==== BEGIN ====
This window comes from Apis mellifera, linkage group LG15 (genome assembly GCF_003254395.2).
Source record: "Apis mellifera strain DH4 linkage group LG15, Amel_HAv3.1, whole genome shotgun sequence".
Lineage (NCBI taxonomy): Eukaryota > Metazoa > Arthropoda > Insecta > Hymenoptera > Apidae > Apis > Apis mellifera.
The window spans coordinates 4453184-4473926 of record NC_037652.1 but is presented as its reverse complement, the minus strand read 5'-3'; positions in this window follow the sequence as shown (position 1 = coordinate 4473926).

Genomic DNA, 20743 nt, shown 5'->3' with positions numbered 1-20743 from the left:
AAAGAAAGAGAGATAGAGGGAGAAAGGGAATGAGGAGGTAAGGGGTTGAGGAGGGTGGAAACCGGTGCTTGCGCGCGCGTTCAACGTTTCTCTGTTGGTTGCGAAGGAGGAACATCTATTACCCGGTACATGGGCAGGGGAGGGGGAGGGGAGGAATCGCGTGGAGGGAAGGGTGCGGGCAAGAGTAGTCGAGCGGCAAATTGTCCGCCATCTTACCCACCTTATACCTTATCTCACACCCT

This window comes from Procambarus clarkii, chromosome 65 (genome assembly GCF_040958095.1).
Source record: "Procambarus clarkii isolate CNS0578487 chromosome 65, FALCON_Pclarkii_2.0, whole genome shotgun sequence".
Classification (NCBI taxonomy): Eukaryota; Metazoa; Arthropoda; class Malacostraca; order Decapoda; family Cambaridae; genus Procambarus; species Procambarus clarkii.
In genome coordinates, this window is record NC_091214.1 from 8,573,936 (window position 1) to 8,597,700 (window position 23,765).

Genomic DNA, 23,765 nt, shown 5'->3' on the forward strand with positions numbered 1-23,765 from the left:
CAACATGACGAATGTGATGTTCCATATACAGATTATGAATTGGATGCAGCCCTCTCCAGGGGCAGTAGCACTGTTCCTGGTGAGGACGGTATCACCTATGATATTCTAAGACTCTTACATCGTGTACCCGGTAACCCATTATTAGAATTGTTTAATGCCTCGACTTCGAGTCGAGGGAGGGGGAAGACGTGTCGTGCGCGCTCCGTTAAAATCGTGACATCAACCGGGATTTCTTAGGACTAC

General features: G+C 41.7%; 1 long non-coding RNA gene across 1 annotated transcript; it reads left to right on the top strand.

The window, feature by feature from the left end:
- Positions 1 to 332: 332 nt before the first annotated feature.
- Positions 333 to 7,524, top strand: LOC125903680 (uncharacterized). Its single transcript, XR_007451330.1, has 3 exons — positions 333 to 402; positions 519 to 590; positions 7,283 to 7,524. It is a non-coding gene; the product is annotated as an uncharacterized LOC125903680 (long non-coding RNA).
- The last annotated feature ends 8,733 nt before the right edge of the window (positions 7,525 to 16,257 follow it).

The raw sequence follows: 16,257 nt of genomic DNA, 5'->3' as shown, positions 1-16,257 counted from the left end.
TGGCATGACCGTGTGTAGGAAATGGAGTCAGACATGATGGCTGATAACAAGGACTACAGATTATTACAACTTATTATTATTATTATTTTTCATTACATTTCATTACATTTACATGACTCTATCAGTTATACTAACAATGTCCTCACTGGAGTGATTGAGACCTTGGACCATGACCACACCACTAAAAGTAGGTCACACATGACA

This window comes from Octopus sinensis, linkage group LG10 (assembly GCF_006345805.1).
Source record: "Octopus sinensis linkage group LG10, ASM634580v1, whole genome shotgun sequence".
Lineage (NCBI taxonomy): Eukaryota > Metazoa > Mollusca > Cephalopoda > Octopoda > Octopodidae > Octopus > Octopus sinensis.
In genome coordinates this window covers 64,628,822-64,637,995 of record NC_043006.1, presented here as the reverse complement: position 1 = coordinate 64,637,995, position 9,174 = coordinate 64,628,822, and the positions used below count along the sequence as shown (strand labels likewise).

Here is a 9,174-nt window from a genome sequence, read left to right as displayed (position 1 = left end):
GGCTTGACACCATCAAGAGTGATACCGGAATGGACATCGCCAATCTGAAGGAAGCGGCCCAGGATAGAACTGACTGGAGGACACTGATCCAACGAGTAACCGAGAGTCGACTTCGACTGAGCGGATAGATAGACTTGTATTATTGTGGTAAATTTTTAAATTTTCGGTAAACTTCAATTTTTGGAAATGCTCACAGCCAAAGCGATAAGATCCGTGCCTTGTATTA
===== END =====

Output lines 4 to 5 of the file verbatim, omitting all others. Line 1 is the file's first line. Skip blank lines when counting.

The window spans coordinates 4453184-4473926 of record NC_037652.1 but is presented as its reverse complement, the minus strand read 5'-3'; positions in this window follow the sequence as shown (position 1 = coordinate 4473926).

Genomic DNA, 20743 nt, shown 5'->3' with positions numbered 1-20743 from the left: